Opinions consist of views about the global garment trade from us, or occasionally - from other people. These are freely available to everyone.
While American voters were confounding practically all observers on November 8, on the other side of the Atlantic Britain’s Marks & Spencer unveiled a strategy that may be designed for a post-Brexit, post-Trump world.
Practically every observer thought Hillary Clinton would win the US Presidential election this morning. Most went on to predict her mild hostility to further trade liberalisation meant the short-term prospects for global trade would be looking uncertain by now.
Donald Trump, though, has been consistent and unambiguous about his trade policy.
Between June and September 2016, something hit UK clothing stores that I don’t think’s ever happened in the history of selling clothes, anywhere, ever before.
The internet’s share fell, consistently.
Britain’s Office for National Statistics (ONS) had earlier reported that the internet accounted for 13.3% of all clothing stores’ national sales in the previous quarter (April-June).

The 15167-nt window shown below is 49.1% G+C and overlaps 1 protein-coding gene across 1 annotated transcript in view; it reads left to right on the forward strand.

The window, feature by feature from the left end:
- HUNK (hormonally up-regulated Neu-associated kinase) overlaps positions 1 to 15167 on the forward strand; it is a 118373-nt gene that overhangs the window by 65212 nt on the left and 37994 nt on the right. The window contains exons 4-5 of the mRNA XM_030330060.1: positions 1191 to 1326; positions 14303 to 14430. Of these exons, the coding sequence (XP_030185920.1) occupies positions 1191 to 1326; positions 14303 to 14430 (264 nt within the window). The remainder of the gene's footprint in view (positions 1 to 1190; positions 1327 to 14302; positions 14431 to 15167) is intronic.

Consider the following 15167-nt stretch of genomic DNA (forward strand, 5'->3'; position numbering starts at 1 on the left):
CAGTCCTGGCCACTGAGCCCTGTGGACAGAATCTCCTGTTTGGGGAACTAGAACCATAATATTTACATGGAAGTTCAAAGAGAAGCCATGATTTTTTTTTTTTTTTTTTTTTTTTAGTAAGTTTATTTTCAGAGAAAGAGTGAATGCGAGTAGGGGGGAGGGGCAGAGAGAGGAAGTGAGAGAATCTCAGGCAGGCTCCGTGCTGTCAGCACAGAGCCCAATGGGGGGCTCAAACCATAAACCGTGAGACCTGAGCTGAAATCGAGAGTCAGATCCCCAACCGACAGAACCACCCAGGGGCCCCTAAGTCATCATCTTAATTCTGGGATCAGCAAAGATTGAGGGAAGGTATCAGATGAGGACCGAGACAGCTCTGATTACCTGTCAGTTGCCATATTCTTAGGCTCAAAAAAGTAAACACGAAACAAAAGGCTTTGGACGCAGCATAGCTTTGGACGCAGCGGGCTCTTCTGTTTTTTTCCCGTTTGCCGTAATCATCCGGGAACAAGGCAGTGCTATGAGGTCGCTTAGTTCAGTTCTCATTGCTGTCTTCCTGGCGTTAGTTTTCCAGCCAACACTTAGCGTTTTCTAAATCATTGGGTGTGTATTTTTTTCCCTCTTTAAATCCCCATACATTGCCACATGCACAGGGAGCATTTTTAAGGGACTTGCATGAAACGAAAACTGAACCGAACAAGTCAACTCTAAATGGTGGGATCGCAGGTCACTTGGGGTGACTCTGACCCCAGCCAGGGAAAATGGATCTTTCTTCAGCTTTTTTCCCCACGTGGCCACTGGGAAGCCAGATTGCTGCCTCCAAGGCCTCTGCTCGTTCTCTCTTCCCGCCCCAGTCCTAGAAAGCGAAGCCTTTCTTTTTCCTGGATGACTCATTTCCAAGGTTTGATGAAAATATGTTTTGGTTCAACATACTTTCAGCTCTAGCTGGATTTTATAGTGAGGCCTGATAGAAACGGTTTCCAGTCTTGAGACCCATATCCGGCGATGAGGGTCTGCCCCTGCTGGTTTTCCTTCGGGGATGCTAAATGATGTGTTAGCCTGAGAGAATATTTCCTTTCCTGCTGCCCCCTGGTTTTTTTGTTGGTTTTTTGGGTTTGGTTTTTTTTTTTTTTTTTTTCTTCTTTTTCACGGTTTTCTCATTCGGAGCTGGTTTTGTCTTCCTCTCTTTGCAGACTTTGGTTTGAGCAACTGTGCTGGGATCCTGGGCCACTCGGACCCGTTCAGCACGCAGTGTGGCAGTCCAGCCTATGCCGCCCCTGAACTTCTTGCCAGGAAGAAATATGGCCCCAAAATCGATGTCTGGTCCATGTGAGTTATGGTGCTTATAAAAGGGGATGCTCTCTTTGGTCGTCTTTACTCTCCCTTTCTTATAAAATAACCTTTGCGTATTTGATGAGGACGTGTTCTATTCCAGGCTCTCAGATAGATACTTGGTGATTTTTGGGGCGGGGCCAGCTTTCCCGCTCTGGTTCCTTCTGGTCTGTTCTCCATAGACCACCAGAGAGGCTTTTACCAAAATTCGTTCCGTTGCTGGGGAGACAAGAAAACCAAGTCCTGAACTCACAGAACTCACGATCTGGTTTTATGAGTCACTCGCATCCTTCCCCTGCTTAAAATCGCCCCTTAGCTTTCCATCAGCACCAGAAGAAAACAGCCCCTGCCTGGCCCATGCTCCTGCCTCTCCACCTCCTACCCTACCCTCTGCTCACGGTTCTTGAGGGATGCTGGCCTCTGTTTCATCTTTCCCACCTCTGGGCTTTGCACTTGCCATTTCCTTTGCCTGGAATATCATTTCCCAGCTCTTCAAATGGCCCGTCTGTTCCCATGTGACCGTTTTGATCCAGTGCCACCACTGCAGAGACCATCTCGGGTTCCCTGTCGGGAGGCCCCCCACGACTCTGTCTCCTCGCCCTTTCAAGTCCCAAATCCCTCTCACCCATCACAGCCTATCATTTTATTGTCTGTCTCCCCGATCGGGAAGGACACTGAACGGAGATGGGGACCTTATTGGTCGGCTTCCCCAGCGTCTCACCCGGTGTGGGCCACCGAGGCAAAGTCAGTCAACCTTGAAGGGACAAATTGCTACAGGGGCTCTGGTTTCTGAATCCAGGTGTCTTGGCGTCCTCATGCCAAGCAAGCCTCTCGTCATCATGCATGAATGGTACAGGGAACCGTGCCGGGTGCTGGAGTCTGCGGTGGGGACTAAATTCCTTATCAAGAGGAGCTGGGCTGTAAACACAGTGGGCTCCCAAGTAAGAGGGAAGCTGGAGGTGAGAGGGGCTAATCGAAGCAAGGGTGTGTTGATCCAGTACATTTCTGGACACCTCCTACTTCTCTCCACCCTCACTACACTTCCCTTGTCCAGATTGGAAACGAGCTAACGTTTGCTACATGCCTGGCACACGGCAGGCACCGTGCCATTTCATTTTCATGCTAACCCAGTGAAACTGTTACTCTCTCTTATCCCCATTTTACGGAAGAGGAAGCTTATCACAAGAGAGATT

The partial destruction by rioters last week of the Saygin Dima mill in Ethiopia perfectly illustrates the short-term superficiality of too many ‘visionary’ sourcing strategies.
I spent the first six months of 2016 campaigning in Britain against Brexit. Not once did I hear a Brexit supporter attack global integration.
Bangladesh’s garment industry seems unaware of the real threat the June/July terrorism incidents pose to its long-term viability.
In the past two months, public-sector forecasters have made spectacularly different forecasts of job prospects in Asia’s apparel textile and apparel industries.
As the UK government prepares the ground for new post-Brexit free trade deals, the first published ideas deal with Canada, Australia and New Zealand.
Most British comment about Brexit right now comes from grieving Remainers or Leavers who can’t believe their luck. Our industry must start planning to minimise the damage.
At 5 am today, UK voters for Brexit gained a majority. British apparel brands and retailers can benefit – but only if they sharpen up their acts.
In the first three months of this year, we saw a massive drop in Chinese apparel exports to the US. It doesn’t mean the end of China’s dominance.
China’s alleged “slump” is turning into opur industry’s greatest excuse for misguided thinking.
Is forced labour really apparel buyers top challenge?
Despite years of widely denied decline, British garment-making showed serious signs of a revival in the second half of 2015.